Iris Sara Schiller

1955 | Haifa, Israel
Informations

Israeli sculptor and videographer.

After studying at the Bezalel Academy of Arts and Design in Jerusalem, Iris Sara Schiller moved to Paris. Her work combines sculpture, photography, video, drawing and text. With passion and lucidity, she confronts questions that haunt us, transgressing the taboos of birth, sexuality, family ties and mourning. She began with sculpture: first using terracotta, then wood; they give birth to organic, sensual forms, evoking Hans Arp and his biomorphic eroticism of fertility. After this quest for truth that she found in natural elements, the artist introduced other techniques – cement, stone, resin – then plaster, which became her material of choice. “The use of body moulding appeared in response to the death of a loved one,” she explains. Her main focuses are now part of a “rite of mourning”, a state of mind that has provoked in her a new attitude towards the human body by legitimizing the effects and the appearance of the figurative object in her work (2002). To mould a human body – as one takes the imprint of a deceased face to keep the trace – the memory of the envelope of flesh, of this skin.

I. S. Schiller went from the core of beings to their envelope. What happens to the body after death? “In studying the Kabbalah, I discovered the enigmatic and seductive term Tselem: a subtle sheath that coats the soul” (2002). The question of the double, of feminine/masculine duality, is expressed in various ways in hybrid figures often combined or paired. I. S. Schiller seeks to give form to the fusional state of love – whether it be maternal, filial or fraternal– while questioning the projection of the self in the other. She often works with fragmented bodies, favouring arms, torsos, hearts and arteries. Plaster figures spread almost clinically across steel surgical tables, the suspended body of a girl, legs spread, the pierced chairs and basins evoking a cold and threatening world where strange ceremonies take place. In 2005 she won the Grand Prix of the 50th Oberhausen International Short Film Festival for her video La Tresse de ma mère (My mother’s braid), in which the hair, that of the mother and the daughter, plays a central role. Composed of violence and sensuality, this work is representative of I. S. Schiller’s approach, which combines archaic gestures with biographical memories.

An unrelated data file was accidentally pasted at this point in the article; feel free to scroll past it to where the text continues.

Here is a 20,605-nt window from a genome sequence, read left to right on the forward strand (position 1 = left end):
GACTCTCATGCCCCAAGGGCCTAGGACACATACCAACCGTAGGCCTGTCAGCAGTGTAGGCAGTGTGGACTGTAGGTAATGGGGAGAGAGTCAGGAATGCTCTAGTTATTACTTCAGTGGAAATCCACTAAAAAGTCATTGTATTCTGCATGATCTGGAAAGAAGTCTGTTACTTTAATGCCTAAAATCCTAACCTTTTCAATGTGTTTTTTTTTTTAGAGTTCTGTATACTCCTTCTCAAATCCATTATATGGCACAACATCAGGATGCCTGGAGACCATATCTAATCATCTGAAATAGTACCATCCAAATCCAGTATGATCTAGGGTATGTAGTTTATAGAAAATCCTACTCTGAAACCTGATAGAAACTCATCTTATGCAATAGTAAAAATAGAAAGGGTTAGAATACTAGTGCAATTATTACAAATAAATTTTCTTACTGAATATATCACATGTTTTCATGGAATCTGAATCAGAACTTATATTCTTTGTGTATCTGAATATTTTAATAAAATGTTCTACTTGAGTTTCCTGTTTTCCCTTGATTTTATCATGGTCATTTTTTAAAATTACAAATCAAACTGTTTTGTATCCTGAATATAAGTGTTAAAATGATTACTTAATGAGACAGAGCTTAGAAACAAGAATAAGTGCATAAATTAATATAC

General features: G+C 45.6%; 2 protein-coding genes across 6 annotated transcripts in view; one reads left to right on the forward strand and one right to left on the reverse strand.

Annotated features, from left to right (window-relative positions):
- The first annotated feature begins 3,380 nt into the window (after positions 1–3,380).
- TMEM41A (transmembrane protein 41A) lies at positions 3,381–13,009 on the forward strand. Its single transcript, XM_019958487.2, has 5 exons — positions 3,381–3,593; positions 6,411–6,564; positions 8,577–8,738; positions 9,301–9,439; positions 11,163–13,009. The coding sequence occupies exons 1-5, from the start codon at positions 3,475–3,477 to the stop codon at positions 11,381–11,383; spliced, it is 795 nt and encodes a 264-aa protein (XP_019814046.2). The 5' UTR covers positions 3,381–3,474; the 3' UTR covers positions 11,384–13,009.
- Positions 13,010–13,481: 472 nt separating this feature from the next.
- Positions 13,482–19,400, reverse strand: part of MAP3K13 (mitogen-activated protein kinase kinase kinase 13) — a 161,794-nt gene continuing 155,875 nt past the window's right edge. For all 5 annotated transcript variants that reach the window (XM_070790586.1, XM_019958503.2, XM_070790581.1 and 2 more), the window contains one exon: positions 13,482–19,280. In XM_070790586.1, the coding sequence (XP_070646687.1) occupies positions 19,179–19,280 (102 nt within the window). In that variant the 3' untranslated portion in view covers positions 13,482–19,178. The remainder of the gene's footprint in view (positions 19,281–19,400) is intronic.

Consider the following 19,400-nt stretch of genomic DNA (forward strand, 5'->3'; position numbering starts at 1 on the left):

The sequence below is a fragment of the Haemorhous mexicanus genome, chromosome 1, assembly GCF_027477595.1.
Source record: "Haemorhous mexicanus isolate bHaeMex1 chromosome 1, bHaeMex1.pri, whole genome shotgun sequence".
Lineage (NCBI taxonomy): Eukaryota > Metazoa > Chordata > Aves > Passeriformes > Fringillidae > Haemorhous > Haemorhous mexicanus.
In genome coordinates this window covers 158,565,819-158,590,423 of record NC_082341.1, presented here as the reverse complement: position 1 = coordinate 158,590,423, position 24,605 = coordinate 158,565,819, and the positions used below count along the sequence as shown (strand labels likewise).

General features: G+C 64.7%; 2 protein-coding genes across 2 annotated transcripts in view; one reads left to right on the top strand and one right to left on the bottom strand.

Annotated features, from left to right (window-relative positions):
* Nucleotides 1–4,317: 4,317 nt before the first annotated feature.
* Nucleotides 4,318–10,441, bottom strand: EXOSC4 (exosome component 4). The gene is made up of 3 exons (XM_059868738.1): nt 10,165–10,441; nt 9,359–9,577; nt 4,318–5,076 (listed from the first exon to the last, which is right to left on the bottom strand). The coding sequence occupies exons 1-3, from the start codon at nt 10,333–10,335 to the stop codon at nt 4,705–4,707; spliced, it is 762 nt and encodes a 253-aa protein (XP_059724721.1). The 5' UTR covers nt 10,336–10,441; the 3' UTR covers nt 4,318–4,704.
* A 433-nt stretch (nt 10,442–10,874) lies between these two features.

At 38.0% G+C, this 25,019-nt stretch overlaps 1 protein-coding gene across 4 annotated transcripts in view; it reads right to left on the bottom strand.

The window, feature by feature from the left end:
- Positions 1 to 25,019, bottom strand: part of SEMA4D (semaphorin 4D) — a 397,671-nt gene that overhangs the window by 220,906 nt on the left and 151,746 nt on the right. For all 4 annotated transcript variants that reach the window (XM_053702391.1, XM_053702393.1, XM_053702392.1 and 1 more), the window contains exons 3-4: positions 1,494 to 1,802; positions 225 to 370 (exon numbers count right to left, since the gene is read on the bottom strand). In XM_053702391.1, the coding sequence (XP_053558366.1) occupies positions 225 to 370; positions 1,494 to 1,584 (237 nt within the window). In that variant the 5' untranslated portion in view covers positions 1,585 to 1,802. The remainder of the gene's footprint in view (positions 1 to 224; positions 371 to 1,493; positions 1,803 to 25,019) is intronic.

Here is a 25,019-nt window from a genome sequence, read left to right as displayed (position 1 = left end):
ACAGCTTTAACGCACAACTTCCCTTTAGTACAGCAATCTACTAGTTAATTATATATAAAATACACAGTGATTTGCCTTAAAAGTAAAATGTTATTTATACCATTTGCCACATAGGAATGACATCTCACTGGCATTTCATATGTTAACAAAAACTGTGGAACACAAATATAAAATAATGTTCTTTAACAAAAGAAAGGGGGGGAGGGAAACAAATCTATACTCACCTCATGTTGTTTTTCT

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Marie-Laure Bernadac

Translated from French by Katia Porro.

From the Dictionnaire universel des créatrices
© 2013 Des femmes – Antoinette Fouque
© Archives of Women Artists, Research and Exhibitions
Iris Sara Schiller — AWARE Women artists / Femmes artistes

Iris Sara Schiller, La tresse de ma mère, 2003, video, © Iris Sara Schiller

Iris Sara Schiller — AWARE Women artists / Femmes artistes

Iris Sara Schiller, Sans titre, 2003, shooting the artist’s workshop – 2003, Centre national des arts plastiques, © Cnap, © Iris Sara Schiller

Iris Sara Schiller — AWARE Women artists / Femmes artistes

Iris Sara Schiller, Sans titre, 1995, Centre national des arts plastiques, © Cnap, © Iris Sara Schiller

Iris Sara Schiller — AWARE Women artists / Femmes artistes

Iris Sara Schiller, Eaux d’en haut, eaux d’en bas, 2008, video installation, © Musée d’art et d’histoire du Judaïsme, © Iris Sara Schiller

Iris Sara Schiller — AWARE Women artists / Femmes artistes

Iris Sara Schiller, Manuel de survie, 2009, Centre national des arts plastiques, © Cnap, © Iris Sara Schiller

Iris Sara Schiller — AWARE Women artists / Femmes artistes

Iris Sara Schiller, Manuel de survie, 2009, Centre national des arts plastiques, © Cnap, © Iris Sara Schiller

Iris Sara Schiller — AWARE Women artists / Femmes artistes

Iris Sara Schiller, Manuel de survie, 2009, Centre national des arts plastiques, © Cnap, © Iris Sara Schiller

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